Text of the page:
It’s been an interesting couple of weeks on the digital/traditional front. For example: two articles, both from agency principals, with their takes on traditional versus digital shops and the work they do, and to some extent, taking to task the digital agencies for viewing traditional firms as anachronisms.
And as I read the above mentioned posts, I started thinking about several conversations I’ve had with principals at digital agencies lately, asking me how this changing landscape has altered our new business services. So I’ll combine both topics into one post and say:
1) I really didn’t grasp the depth of animosity in some cases between digital and traditional shops, and it seems the big picture is getting lost (sometimes) amidst what’s essentially become a case of “olds vs. the kids.”
2) Our business, at its core, hasn’t changed (although the channels we use have evolved), in the sense that it’s still about the conversation, building a relationship and presenting value, rather than mindless fishing (prospecting.)
Let’s kick off with Derek Walker’s post on Small Agency Diary last week, Ad Industry Dinosaurs’ Aren’t Extinct; We’re Adapting. Now, I like this post for its tenacity and honesty (although I think the dinosaur analogy gets a bit over the top by the end) but it also shows the depth of animosity, if that’s the right word, that some traditional shops feel toward digital shops. Per the article:
You misjudge how deep our talents and abilities run. You’re too busy laughing and ridiculing us. But understand — please take a moment to grasp — that for my fellow dinosaurs and myself this digital age is no killer asteroid. It is like a new hunting ground has opened up. And the prey is so unaware of how dangerous we are. They don’t even run away anymore.
Wow, okay. And Derek mentions “laughing” twice more at the end of the piece as well. Maybe we’re not supposed to take that literally, that shops like Derek’s are actually being laughed at by digital shops, or maybe so? Either way, the whole article is a strong statement, and I would be interested to hear in comments if this is really how it is in the trenches. We know from working with and talking to agencies every day that there’s some of this, no doubt, but this deep? I’m interested to hear.
The second is Bob Hoffman’s Gravity and the Web article in Adweek last week. This excerpt will give you the flavor:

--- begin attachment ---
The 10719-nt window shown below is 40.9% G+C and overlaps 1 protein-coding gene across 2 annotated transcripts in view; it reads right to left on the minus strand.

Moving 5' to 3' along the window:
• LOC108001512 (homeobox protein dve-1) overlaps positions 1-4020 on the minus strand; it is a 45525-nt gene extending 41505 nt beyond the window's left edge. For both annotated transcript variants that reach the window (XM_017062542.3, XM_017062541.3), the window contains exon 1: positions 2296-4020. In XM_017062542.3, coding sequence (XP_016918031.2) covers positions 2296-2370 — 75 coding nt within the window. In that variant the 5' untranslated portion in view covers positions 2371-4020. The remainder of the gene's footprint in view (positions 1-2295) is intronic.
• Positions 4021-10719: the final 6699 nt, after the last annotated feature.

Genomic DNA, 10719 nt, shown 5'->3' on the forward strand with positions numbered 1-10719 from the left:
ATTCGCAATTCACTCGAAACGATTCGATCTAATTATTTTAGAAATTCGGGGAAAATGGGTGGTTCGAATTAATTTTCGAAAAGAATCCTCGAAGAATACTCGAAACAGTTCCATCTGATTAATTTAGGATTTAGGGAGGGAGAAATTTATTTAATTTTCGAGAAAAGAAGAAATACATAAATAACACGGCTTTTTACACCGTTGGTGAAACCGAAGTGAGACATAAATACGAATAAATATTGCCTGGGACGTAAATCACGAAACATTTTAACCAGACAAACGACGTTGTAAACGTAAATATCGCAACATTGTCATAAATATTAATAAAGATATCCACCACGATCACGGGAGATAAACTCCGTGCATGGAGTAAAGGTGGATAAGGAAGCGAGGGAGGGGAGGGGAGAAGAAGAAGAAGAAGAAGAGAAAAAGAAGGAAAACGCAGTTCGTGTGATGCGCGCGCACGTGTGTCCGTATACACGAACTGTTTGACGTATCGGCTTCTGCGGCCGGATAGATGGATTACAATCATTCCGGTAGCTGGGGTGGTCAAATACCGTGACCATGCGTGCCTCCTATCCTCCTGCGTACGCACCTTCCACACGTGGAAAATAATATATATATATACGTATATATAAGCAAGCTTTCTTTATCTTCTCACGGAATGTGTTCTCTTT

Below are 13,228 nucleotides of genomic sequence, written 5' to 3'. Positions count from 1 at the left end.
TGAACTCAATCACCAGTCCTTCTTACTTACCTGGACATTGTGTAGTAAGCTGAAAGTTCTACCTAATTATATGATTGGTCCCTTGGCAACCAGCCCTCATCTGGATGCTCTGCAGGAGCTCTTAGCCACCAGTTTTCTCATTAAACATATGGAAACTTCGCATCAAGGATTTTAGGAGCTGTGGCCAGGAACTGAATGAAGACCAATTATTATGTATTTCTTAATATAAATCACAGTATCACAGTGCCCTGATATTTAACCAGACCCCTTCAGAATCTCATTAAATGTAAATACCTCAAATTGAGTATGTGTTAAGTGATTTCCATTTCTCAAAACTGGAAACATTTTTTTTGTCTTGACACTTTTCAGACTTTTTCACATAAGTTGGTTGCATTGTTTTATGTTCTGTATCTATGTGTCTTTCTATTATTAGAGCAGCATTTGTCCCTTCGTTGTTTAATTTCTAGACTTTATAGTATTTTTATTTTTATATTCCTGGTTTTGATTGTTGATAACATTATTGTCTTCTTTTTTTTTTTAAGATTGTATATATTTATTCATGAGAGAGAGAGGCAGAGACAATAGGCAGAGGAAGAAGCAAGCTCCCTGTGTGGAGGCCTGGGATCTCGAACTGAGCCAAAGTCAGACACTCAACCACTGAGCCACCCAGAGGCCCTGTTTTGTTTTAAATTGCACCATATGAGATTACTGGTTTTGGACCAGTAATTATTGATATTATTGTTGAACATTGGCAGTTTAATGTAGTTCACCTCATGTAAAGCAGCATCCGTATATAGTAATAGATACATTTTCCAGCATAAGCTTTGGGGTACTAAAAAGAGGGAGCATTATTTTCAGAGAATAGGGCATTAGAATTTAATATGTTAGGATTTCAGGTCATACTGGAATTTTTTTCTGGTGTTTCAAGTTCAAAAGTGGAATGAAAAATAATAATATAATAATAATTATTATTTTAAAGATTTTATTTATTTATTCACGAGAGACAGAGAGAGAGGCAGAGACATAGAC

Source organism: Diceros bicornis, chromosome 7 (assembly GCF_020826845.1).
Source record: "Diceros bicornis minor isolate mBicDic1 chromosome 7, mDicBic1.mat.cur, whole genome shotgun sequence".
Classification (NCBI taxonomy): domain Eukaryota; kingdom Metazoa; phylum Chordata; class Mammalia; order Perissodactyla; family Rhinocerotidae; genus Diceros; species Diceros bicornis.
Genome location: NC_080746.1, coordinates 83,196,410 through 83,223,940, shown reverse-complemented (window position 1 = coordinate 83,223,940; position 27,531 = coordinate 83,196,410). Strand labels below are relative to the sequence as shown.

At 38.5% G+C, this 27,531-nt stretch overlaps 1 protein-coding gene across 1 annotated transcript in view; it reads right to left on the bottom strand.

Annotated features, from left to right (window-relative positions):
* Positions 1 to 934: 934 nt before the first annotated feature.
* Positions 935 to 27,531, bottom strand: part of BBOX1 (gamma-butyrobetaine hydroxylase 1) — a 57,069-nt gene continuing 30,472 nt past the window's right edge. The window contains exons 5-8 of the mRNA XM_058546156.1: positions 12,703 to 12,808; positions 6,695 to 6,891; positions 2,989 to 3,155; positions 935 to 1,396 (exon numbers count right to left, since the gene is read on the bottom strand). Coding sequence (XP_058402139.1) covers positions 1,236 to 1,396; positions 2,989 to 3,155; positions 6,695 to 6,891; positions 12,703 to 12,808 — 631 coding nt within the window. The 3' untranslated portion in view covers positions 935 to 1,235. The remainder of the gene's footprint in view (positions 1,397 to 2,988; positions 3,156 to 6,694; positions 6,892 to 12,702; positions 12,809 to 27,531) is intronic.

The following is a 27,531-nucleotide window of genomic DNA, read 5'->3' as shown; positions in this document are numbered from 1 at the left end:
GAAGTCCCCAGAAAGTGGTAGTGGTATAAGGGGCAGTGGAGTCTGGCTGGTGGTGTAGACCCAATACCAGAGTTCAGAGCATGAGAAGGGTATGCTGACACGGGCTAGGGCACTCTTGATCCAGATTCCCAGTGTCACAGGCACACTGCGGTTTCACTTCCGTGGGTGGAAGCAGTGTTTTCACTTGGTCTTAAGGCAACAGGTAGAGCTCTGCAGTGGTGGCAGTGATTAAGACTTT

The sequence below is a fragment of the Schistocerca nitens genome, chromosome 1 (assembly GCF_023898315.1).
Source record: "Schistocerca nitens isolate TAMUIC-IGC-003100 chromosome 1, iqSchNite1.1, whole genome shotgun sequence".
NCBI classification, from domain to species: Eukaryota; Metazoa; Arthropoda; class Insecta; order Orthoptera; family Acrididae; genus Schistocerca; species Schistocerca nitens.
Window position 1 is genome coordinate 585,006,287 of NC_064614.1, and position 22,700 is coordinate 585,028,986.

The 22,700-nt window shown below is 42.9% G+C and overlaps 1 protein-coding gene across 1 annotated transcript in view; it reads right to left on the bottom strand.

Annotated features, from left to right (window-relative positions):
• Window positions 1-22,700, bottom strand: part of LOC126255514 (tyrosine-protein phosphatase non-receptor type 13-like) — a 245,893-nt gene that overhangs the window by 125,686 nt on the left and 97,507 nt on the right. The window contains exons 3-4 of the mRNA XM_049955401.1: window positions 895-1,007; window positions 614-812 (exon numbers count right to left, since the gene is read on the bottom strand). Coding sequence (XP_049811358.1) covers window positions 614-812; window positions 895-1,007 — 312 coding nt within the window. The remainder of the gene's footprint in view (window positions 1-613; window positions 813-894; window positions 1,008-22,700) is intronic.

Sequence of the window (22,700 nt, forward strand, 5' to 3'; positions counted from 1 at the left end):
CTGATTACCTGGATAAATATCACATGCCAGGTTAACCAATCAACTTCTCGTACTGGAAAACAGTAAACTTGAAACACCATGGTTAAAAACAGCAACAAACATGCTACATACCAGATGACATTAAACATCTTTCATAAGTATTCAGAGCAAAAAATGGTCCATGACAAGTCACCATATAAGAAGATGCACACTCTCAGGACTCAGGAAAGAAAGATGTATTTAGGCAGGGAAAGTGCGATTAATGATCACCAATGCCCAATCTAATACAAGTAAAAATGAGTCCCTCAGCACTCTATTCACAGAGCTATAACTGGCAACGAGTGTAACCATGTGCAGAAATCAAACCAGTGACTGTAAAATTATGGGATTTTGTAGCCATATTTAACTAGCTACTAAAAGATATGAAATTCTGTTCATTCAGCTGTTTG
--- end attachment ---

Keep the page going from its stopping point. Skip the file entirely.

Can anyone name even five serious non-native, consumer-facing brands that have been built primarily by Web advertising? Is there a major brand of coffee, butter, beer, bread, chicken, gasoline, soda, peanut butter, dog food, milk, tires, potato chips, life insurance, lawn mowers, toothbrushes—you get the point—that has been built primarily by Web advertising? I’m a little slow, but frankly, I can’t even think of one.
1. Traditional is not going away.
2. Digital is here to stay.
3. How traditional and digital both work is forever evolving. They now feed off and lean on one another and it’s THAT kind of work and relationship the best creatives want to sink their teeth into.
What’s muddying up the picture, in my opinion, is an implied, sometimes blunt, assertion of ageism in some of these arguments. Not necessarily the two posts I mentioned, (although certainly in many of the comments afterwards) but big-picture, and that’s unhelpful.
Perhaps it’s implicit in some of these arguments, as inevitably age will play into both sides from an experience perspective, but ultimately it’s not going to get anyone anywhere. Both sides will continue to evolve and as another comment points out, anyone over 30 in this “argument” is really a dinosaur anyway . (Ouch, I’ll be 40 this year.)
And finally, as to how RSW/US’s business has changed in relation to all this, again, at its core it hasn’t. As I mentioned in the beginning of this post, the channels continue to evolve, but we would be foolish to abandon, say, direct mail as a tool, for example and an actual conversation, a quality conversation, is still the Holy Grail. Social and digital play a part as well-they’re just further tools in the toolbox.